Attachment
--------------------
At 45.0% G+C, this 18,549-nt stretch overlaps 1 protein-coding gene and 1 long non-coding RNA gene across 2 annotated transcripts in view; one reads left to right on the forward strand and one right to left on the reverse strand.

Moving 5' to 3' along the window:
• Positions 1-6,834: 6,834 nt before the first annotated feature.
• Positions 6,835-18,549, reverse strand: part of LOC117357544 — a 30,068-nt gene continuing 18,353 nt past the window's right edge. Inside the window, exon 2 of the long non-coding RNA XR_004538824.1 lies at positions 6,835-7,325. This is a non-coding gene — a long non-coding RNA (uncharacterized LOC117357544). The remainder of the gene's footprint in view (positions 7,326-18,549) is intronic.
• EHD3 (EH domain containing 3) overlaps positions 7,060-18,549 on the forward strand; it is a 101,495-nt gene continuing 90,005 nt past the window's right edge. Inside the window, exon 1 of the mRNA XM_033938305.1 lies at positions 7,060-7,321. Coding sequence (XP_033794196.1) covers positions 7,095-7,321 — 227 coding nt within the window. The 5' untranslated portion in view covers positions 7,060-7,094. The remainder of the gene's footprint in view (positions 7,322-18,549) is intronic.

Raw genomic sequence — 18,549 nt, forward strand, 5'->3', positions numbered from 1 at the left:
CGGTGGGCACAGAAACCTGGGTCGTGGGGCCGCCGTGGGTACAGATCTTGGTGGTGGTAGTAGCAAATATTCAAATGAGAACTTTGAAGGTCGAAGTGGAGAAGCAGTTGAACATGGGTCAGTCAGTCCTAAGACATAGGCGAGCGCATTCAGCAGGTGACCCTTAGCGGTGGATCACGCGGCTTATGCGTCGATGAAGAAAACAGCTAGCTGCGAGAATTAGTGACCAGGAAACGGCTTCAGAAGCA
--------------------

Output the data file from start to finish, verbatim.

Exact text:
At 45.0% G+C, this 18,549-nt stretch overlaps 1 protein-coding gene and 1 long non-coding RNA gene across 2 annotated transcripts in view; one reads left to right on the forward strand and one right to left on the reverse strand.

Moving 5' to 3' along the window:
• Positions 1-6,834: 6,834 nt before the first annotated feature.
• Positions 6,835-18,549, reverse strand: part of LOC117357544 — a 30,068-nt gene continuing 18,353 nt past the window's right edge. Inside the window, exon 2 of the long non-coding RNA XR_004538824.1 lies at positions 6,835-7,325. This is a non-coding gene — a long non-coding RNA (uncharacterized LOC117357544). The remainder of the gene's footprint in view (positions 7,326-18,549) is intronic.
• EHD3 (EH domain containing 3) overlaps positions 7,060-18,549 on the forward strand; it is a 101,495-nt gene continuing 90,005 nt past the window's right edge. Inside the window, exon 1 of the mRNA XM_033938305.1 lies at positions 7,060-7,321. Coding sequence (XP_033794196.1) covers positions 7,095-7,321 — 227 coding nt within the window. The 5' untranslated portion in view covers positions 7,060-7,094. The remainder of the gene's footprint in view (positions 7,322-18,549) is intronic.

Raw genomic sequence — 18,549 nt, forward strand, 5'->3', positions numbered from 1 at the left:
CGGTGGGCACAGAAACCTGGGTCGTGGGGCCGCCGTGGGTACAGATCTTGGTGGTGGTAGTAGCAAATATTCAAATGAGAACTTTGAAGGTCGAAGTGGAGAAGCAGTTGAACATGGGTCAGTCAGTCCTAAGACATAGGCGAGCGCATTCAGCAGGTGACCCTTAGCGGTGGATCACGCGGCTTATGCGTCGATGAAGAAAACAGCTAGCTGCGAGAATTAGTGACCAGGAAACGGCTTCAGAAGCA